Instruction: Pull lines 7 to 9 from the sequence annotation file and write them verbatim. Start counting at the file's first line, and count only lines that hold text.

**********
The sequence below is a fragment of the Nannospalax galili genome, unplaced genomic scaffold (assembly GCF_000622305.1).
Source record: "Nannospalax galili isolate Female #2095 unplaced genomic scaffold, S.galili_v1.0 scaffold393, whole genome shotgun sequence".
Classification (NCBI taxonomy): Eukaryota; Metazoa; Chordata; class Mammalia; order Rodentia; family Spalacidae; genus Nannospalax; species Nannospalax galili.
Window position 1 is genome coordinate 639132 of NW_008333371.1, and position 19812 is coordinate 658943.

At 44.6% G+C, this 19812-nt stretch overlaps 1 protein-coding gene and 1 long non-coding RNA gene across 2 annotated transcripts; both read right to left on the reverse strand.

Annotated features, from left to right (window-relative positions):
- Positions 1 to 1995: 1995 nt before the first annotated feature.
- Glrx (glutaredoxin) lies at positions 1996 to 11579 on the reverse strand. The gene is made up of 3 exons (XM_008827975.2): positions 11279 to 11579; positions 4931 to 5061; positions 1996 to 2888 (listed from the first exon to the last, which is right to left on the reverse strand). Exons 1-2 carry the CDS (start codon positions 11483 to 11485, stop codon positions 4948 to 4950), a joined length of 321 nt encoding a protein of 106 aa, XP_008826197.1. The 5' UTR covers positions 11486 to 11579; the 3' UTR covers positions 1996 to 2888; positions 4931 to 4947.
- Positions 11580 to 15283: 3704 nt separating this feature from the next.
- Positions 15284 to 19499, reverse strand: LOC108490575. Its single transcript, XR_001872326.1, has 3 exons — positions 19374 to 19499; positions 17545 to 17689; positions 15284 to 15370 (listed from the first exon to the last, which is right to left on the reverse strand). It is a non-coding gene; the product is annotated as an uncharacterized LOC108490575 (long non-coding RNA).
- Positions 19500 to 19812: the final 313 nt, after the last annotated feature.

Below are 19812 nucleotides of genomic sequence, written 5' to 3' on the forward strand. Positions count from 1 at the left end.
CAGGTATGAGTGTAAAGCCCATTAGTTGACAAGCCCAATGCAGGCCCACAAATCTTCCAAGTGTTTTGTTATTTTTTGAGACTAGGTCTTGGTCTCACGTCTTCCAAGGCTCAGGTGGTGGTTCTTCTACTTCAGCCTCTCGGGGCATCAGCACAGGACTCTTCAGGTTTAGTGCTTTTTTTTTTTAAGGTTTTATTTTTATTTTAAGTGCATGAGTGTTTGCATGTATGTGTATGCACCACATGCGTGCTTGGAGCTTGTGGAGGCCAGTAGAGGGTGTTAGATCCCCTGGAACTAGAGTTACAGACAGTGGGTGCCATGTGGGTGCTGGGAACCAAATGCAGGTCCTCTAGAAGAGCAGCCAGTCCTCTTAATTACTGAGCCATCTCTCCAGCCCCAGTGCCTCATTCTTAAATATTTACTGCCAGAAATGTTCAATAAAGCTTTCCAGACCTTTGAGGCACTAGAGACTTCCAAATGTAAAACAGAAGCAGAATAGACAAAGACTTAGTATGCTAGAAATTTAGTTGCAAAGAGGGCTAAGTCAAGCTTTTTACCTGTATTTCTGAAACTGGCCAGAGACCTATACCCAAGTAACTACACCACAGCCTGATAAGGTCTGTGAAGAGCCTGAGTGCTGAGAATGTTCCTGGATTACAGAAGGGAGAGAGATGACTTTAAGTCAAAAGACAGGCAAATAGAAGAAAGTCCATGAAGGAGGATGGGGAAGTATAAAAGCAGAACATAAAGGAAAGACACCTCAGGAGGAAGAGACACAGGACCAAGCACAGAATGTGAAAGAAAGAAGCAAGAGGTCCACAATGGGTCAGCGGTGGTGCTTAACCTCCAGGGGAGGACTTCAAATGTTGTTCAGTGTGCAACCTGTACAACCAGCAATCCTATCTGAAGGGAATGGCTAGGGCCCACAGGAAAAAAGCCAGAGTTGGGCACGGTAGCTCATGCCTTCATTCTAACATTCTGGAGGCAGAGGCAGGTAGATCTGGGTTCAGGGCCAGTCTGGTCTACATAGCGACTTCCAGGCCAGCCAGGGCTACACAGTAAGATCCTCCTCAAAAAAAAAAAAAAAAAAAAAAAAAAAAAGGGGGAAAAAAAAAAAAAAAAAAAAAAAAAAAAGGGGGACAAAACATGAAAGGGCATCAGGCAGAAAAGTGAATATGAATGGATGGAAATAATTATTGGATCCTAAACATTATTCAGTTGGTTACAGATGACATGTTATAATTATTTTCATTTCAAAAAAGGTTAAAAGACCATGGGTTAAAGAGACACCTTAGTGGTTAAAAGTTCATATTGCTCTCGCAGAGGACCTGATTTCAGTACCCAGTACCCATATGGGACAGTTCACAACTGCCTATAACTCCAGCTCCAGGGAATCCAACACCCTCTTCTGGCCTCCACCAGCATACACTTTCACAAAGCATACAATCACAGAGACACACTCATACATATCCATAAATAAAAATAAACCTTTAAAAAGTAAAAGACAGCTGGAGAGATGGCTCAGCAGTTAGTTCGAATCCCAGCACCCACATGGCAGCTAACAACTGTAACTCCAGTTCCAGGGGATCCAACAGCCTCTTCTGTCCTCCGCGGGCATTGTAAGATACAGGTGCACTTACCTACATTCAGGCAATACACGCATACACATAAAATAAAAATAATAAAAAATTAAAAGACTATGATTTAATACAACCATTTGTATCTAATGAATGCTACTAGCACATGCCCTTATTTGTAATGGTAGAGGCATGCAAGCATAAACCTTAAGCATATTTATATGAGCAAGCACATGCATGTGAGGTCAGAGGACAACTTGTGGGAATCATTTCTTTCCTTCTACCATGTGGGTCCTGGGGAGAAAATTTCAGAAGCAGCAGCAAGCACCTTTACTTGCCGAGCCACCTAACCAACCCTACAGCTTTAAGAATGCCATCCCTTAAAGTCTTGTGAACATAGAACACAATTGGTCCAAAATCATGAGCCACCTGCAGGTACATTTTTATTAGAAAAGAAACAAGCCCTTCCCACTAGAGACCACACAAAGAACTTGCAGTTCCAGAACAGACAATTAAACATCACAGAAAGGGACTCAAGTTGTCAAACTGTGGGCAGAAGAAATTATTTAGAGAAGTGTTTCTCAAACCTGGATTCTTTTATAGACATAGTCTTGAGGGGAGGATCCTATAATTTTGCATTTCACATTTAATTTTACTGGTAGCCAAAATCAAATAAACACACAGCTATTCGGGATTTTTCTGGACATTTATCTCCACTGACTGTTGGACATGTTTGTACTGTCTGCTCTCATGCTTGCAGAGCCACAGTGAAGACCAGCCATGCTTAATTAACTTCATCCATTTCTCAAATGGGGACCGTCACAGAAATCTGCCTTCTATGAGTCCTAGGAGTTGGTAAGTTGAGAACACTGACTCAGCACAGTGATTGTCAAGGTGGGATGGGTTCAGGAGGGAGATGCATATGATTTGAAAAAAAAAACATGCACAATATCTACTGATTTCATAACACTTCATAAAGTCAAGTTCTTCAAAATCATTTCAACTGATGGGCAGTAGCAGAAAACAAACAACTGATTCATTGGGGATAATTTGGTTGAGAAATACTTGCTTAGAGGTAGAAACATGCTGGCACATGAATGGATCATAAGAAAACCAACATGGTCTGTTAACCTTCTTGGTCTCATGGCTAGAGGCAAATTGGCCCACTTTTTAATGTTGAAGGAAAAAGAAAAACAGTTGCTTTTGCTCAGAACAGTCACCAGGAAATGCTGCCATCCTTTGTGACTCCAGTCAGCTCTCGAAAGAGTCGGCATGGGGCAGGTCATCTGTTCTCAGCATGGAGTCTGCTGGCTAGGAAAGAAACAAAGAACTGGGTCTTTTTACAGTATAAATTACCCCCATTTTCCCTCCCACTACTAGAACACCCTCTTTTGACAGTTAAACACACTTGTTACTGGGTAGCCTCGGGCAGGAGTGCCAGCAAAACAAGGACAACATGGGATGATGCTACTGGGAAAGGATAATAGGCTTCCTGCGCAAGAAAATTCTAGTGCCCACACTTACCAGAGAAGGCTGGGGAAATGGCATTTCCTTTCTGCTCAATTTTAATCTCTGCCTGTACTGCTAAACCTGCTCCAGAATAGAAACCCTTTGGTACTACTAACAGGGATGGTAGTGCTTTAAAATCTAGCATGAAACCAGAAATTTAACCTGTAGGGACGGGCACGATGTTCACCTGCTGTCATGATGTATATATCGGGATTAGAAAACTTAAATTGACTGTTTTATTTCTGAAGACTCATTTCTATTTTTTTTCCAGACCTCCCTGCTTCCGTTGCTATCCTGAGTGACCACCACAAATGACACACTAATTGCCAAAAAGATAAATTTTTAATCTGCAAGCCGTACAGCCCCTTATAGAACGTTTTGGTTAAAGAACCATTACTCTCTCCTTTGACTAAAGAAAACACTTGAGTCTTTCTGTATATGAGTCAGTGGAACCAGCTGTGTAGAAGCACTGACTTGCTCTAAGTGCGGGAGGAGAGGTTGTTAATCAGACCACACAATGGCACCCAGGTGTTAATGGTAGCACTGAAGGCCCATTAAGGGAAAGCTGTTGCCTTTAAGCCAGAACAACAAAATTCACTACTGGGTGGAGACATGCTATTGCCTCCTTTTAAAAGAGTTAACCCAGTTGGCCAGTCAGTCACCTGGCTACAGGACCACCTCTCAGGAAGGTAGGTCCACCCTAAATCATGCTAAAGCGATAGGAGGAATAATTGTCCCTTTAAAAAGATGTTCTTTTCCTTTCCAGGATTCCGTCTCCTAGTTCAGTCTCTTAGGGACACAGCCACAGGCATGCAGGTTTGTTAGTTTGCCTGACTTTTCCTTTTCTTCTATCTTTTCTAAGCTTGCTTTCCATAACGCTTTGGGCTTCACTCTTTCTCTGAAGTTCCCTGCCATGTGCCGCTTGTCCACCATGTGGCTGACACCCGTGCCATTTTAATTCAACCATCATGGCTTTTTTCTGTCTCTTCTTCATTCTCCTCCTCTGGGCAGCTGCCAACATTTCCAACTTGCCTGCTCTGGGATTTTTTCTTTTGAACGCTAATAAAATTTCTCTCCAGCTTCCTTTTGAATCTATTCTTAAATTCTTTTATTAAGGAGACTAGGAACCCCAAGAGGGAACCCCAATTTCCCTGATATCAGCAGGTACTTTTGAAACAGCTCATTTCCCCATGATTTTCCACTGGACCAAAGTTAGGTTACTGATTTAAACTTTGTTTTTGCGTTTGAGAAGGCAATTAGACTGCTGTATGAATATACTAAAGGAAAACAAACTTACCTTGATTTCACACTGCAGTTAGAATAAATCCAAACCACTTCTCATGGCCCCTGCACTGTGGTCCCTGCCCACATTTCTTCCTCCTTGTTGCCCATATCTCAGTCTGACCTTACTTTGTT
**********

- Positions 1 to 1995: 1995 nt before the first annotated feature.
- Glrx (glutaredoxin) lies at positions 1996 to 11579 on the reverse strand. The gene is made up of 3 exons (XM_008827975.2): positions 11279 to 11579; positions 4931 to 5061; positions 1996 to 2888 (listed from the first exon to the last, which is right to left on the reverse strand). Exons 1-2 carry the CDS (start codon positions 11483 to 11485, stop codon positions 4948 to 4950), a joined length of 321 nt encoding a protein of 106 aa, XP_008826197.1. The 5' UTR covers positions 11486 to 11579; the 3' UTR covers positions 1996 to 2888; positions 4931 to 4947.
- Positions 11580 to 15283: 3704 nt separating this feature from the next.